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Since the digital waveguide mesh is lossless by construction (when modeling lossless membranes and volumes), and since it is also linear and time-invariant by construction, being made of ordinary digital filtering computations, there is only one type of error exhibited by the mesh: dispersion. Dispersion can be quantified as an error in propagation speed as a function of frequency and direction along the mesh. The mesh geometry (rectilinear, triangular, hexagonal, tetrahedral, etc.) strongly influences the dispersion properties. Many cases are analyzed in [55] using von Neumann analysis (see also Appendix D).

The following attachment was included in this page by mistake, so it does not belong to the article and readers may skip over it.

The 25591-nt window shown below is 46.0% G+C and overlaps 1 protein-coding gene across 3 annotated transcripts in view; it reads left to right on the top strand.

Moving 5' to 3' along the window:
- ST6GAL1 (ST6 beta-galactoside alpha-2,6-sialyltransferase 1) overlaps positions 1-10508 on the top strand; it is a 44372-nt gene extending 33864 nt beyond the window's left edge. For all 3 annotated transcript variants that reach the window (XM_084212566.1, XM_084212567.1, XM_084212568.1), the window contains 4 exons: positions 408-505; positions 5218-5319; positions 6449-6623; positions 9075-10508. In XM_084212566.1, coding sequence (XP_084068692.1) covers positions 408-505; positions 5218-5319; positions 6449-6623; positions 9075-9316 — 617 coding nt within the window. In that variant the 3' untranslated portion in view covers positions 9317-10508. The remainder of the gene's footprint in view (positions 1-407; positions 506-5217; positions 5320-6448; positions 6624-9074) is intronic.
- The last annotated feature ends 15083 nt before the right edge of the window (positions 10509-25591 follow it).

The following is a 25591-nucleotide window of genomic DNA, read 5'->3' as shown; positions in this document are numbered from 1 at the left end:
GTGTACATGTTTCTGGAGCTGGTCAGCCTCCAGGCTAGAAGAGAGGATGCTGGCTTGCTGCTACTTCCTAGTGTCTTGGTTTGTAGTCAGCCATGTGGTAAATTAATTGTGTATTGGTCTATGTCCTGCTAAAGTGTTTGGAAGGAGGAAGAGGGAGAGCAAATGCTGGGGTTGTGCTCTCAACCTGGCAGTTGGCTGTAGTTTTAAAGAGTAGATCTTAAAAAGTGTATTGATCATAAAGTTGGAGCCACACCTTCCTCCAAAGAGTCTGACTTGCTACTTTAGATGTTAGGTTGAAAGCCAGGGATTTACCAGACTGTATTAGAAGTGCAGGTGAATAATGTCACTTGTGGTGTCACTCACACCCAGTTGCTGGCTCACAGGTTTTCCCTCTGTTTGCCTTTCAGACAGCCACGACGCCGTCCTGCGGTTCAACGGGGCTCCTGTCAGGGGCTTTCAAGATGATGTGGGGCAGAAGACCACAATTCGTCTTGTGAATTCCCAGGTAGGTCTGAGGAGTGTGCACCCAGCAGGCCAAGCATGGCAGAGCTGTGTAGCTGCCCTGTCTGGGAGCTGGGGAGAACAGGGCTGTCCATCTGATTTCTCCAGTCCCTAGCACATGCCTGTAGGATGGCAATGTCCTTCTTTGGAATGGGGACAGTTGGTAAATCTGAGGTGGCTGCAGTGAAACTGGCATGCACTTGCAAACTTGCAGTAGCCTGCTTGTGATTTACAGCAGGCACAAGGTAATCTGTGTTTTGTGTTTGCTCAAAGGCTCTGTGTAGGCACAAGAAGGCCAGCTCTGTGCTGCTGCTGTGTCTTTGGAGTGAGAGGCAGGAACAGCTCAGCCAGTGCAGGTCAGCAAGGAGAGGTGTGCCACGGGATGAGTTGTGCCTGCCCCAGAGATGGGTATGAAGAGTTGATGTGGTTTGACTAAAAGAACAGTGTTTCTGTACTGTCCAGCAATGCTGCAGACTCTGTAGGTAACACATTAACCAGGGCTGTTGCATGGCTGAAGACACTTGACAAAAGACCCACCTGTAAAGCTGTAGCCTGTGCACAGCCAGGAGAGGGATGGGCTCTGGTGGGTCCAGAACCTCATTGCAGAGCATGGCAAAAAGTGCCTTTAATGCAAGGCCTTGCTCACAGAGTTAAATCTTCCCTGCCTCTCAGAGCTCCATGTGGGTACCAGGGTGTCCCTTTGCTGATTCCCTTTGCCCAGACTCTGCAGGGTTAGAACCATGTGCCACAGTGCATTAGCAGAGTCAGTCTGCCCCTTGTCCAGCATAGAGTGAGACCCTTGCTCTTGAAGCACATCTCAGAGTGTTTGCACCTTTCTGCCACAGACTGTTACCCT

The triangular waveguide mesh [146] turns out to be the simplest mesh geometry in 2D having the least dispersion variation as a function of direction of propagation on the mesh. In other terms, the triangular mesh is closer to isotropic than all other known elementary geometries. The interpolated waveguide mesh [398] can also be configured to optimize isotropy, but at a somewhat higher compuational cost.
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